In many ways, I don’t think that writing code and working out are very different. For both, you have to undertake a journey of gaining knowledge and utilizing it in practice. This must be done on a regular basis, lest you get rusty. You have certain people who really take it all very seriously and become superstars, and others who just cruise by, only doing the bare minimum, and even worse — those who do nothing at all. Both branches of knowledge require good and strong habits to be in place, both will help you in many parts of life that initially don’t even seem related, and both are intimidating to those who are inexperienced.
Habits and routine
As with any skill, you need to practice, practice, and practice. You need to continuously challenge yourself, continuously put yourself in a learning process, and above all — make learning the skill a habit. Even doing something at half effort on a regular basis is better than doing it full effort but only once in a while.
With both fitness and learning programming, it has to be part of your weekly, or even daily routine. Both skills permeate their effects throughout the rest of your life — whether its an overall shift in your approach to health as with fitness, or a different way of looking at projects, solving problems, and perhaps even your employment situation as with programming.
I’ve written about the importance of being aware of your habits and working to mindfully ingrain good ones into your life. Working out and writing code are just habits in the beginning.
Start at any age
It’s easy to see examples of those who are killing it in their field at a young age. You naturally compare yourself to them, thinking how you barely had anything together at that point in time. Thoughts like this can easily lead to the idea that you’re too old (or too far along a different path) to start something new and something that, especially in the beginning, seems very complicated and taxing. In reality, and as countless examples show, such is not the case. Whether you begin with half mile runs or just learning the introductory aspects of web development, it’s easy to begin, especially with the wealth of free information readily available.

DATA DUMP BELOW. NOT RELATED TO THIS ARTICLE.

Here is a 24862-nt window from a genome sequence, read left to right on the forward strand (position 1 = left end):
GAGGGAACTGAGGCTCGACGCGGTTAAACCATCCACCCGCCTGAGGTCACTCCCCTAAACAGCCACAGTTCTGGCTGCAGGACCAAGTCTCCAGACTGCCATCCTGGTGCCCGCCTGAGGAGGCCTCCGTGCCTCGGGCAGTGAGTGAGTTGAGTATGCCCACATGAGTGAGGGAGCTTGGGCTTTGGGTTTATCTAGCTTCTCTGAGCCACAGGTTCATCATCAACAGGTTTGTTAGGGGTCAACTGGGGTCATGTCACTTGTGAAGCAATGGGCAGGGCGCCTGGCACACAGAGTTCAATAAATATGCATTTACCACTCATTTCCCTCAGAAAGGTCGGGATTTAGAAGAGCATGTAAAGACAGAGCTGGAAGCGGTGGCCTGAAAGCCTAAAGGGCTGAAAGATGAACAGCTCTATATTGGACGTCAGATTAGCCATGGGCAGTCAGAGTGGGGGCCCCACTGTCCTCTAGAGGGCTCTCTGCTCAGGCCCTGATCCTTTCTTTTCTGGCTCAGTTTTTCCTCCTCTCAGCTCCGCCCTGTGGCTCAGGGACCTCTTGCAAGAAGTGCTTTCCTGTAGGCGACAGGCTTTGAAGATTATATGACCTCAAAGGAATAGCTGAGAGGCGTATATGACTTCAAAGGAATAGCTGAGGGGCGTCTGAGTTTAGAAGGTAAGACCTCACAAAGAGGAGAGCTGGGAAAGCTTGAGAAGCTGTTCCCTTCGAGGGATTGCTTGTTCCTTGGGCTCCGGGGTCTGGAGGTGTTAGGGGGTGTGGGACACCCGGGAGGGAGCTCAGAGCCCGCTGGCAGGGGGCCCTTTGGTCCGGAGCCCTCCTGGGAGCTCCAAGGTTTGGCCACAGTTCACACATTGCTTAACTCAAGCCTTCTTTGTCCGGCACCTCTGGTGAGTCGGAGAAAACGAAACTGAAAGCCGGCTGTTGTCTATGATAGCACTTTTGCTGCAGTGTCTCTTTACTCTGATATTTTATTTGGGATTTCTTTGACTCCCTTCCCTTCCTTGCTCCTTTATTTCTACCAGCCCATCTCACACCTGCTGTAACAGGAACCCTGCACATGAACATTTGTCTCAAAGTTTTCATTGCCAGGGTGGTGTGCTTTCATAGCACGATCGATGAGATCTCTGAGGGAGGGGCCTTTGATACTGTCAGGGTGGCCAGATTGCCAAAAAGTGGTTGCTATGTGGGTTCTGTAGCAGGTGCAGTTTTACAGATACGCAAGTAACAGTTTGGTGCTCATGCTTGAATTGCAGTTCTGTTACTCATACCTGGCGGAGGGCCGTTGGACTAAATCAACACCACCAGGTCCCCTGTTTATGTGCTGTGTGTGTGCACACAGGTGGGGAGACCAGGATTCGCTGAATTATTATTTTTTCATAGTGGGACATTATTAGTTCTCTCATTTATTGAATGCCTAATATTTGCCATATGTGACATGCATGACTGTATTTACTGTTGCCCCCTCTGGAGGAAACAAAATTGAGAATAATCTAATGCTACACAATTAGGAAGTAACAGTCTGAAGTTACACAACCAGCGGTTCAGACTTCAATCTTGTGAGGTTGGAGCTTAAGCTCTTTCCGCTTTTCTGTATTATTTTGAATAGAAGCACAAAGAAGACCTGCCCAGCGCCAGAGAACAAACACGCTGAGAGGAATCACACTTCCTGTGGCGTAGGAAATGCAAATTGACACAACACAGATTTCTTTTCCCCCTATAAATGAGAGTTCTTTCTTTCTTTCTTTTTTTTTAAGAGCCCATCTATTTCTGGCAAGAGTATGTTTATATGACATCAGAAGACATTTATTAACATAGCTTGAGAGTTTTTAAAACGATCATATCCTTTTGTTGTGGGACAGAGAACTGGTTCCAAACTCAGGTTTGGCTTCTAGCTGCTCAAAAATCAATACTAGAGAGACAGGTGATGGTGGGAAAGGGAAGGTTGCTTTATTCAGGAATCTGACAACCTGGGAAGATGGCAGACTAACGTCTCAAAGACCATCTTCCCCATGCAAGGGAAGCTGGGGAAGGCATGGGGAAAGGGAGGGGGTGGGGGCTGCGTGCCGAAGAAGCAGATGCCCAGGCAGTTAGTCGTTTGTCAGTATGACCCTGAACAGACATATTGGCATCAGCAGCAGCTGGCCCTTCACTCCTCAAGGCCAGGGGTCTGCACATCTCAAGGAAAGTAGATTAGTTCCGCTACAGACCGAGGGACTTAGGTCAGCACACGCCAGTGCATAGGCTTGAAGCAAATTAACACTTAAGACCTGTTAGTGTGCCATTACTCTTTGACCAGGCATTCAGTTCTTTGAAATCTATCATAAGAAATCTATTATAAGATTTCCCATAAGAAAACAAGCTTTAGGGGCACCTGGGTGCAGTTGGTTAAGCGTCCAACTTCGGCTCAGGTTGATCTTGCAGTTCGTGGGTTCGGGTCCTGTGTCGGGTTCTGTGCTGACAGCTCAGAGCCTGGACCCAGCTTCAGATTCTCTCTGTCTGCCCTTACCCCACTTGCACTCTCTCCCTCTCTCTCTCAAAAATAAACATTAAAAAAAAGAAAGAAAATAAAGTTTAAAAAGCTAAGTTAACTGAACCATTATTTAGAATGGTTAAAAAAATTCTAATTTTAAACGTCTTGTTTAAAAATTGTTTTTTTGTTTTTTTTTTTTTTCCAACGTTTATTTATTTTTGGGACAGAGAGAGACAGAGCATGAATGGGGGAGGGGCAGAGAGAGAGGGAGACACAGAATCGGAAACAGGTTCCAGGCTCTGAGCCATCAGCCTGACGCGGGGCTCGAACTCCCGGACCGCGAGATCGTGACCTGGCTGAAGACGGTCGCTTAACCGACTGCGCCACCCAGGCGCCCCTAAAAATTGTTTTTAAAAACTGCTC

Progress, or lack thereof
With both working out and writing code, you always need to be operating at the peak of your skills to make good and timely progress. If you stay with the easy path, you don’t grow. You need to always find a new challenge and find ways to refine and improve your current skillset by looking for the difficult opportunities. Momentum is vital here.
Time ticks on, and there’s the saying that is along the lines of “the best time to start is two years ago, but the second best time is now.” You can find yourself in a year with a vastly improved skillset in and seeing the benefits of working out and programming, or you can find yourself in the same state that you are now. The way that you use the interim time is vital — same goes for learning and progressing at anything.
Software is continuously improved as time goes on and it’s constantly worked on with small, medium, and large goals in mind. One’s level of skill development follows the same process. As you learn more about programming, how to approach different problems, what languages and frameworks to use for various applications, and so on, you’ll become more and more confident and able. As you run more, lift more, work on your form, eat well, and so on, you’ll become similarly more confident and able.
Get started. Make sure you have specific goals to focus on, rather than a nebulous idea of where you want to be — this is of the utmost importance. Break down how long you want to give yourself for those goals, and break it down even further into milestones that you believe are attainable at regular intervals of time (for example, 3 months, 6 months, and 9 months). The first step is the most difficult, but once you build momentum, you’ll reap the benefits. Good luck.